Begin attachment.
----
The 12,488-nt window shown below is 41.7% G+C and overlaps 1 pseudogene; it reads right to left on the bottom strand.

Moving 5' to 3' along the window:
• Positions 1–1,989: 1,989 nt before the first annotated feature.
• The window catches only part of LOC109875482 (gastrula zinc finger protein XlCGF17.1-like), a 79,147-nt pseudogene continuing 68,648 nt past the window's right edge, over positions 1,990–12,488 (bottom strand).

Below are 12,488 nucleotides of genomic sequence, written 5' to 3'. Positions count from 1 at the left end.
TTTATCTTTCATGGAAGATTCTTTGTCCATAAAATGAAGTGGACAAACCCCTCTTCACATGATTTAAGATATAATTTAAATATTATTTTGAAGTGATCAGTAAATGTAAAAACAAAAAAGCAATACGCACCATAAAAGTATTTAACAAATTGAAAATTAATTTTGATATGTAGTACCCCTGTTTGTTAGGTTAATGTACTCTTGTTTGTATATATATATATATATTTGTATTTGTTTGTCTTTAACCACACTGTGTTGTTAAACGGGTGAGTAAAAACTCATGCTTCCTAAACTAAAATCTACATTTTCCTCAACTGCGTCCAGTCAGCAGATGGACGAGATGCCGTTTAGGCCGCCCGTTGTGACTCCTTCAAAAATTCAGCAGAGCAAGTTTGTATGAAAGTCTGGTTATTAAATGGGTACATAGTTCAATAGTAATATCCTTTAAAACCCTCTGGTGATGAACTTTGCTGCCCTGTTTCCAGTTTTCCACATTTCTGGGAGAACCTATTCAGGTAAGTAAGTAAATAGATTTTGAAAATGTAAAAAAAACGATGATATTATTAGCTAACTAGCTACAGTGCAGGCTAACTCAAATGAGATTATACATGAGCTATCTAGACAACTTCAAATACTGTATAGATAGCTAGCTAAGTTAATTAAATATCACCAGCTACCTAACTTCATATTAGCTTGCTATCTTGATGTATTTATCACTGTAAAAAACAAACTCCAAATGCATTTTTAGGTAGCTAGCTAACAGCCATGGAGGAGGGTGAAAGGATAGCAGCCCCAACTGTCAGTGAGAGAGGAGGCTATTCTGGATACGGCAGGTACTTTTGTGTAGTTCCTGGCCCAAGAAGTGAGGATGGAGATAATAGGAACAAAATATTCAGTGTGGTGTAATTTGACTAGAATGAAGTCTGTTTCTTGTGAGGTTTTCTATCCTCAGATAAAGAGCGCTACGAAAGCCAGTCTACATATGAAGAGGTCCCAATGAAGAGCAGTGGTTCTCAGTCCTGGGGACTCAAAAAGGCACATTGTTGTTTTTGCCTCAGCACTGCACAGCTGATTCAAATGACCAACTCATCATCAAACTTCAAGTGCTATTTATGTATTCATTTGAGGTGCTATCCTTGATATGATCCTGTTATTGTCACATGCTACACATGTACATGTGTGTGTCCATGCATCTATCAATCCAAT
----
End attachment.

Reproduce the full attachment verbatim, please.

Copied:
The 12,488-nt window shown below is 41.7% G+C and overlaps 1 pseudogene; it reads right to left on the bottom strand.

Moving 5' to 3' along the window:
• Positions 1–1,989: 1,989 nt before the first annotated feature.
• The window catches only part of LOC109875482 (gastrula zinc finger protein XlCGF17.1-like), a 79,147-nt pseudogene continuing 68,648 nt past the window's right edge, over positions 1,990–12,488 (bottom strand).

Below are 12,488 nucleotides of genomic sequence, written 5' to 3'. Positions count from 1 at the left end.
TTTATCTTTCATGGAAGATTCTTTGTCCATAAAATGAAGTGGACAAACCCCTCTTCACATGATTTAAGATATAATTTAAATATTATTTTGAAGTGATCAGTAAATGTAAAAACAAAAAAGCAATACGCACCATAAAAGTATTTAACAAATTGAAAATTAATTTTGATATGTAGTACCCCTGTTTGTTAGGTTAATGTACTCTTGTTTGTATATATATATATATATTTGTATTTGTTTGTCTTTAACCACACTGTGTTGTTAAACGGGTGAGTAAAAACTCATGCTTCCTAAACTAAAATCTACATTTTCCTCAACTGCGTCCAGTCAGCAGATGGACGAGATGCCGTTTAGGCCGCCCGTTGTGACTCCTTCAAAAATTCAGCAGAGCAAGTTTGTATGAAAGTCTGGTTATTAAATGGGTACATAGTTCAATAGTAATATCCTTTAAAACCCTCTGGTGATGAACTTTGCTGCCCTGTTTCCAGTTTTCCACATTTCTGGGAGAACCTATTCAGGTAAGTAAGTAAATAGATTTTGAAAATGTAAAAAAAACGATGATATTATTAGCTAACTAGCTACAGTGCAGGCTAACTCAAATGAGATTATACATGAGCTATCTAGACAACTTCAAATACTGTATAGATAGCTAGCTAAGTTAATTAAATATCACCAGCTACCTAACTTCATATTAGCTTGCTATCTTGATGTATTTATCACTGTAAAAAACAAACTCCAAATGCATTTTTAGGTAGCTAGCTAACAGCCATGGAGGAGGGTGAAAGGATAGCAGCCCCAACTGTCAGTGAGAGAGGAGGCTATTCTGGATACGGCAGGTACTTTTGTGTAGTTCCTGGCCCAAGAAGTGAGGATGGAGATAATAGGAACAAAATATTCAGTGTGGTGTAATTTGACTAGAATGAAGTCTGTTTCTTGTGAGGTTTTCTATCCTCAGATAAAGAGCGCTACGAAAGCCAGTCTACATATGAAGAGGTCCCAATGAAGAGCAGTGGTTCTCAGTCCTGGGGACTCAAAAAGGCACATTGTTGTTTTTGCCTCAGCACTGCACAGCTGATTCAAATGACCAACTCATCATCAAACTTCAAGTGCTATTTATGTATTCATTTGAGGTGCTATCCTTGATATGATCCTGTTATTGTCACATGCTACACATGTACATGTGTGTGTCCATGCATCTATCAATCCAAT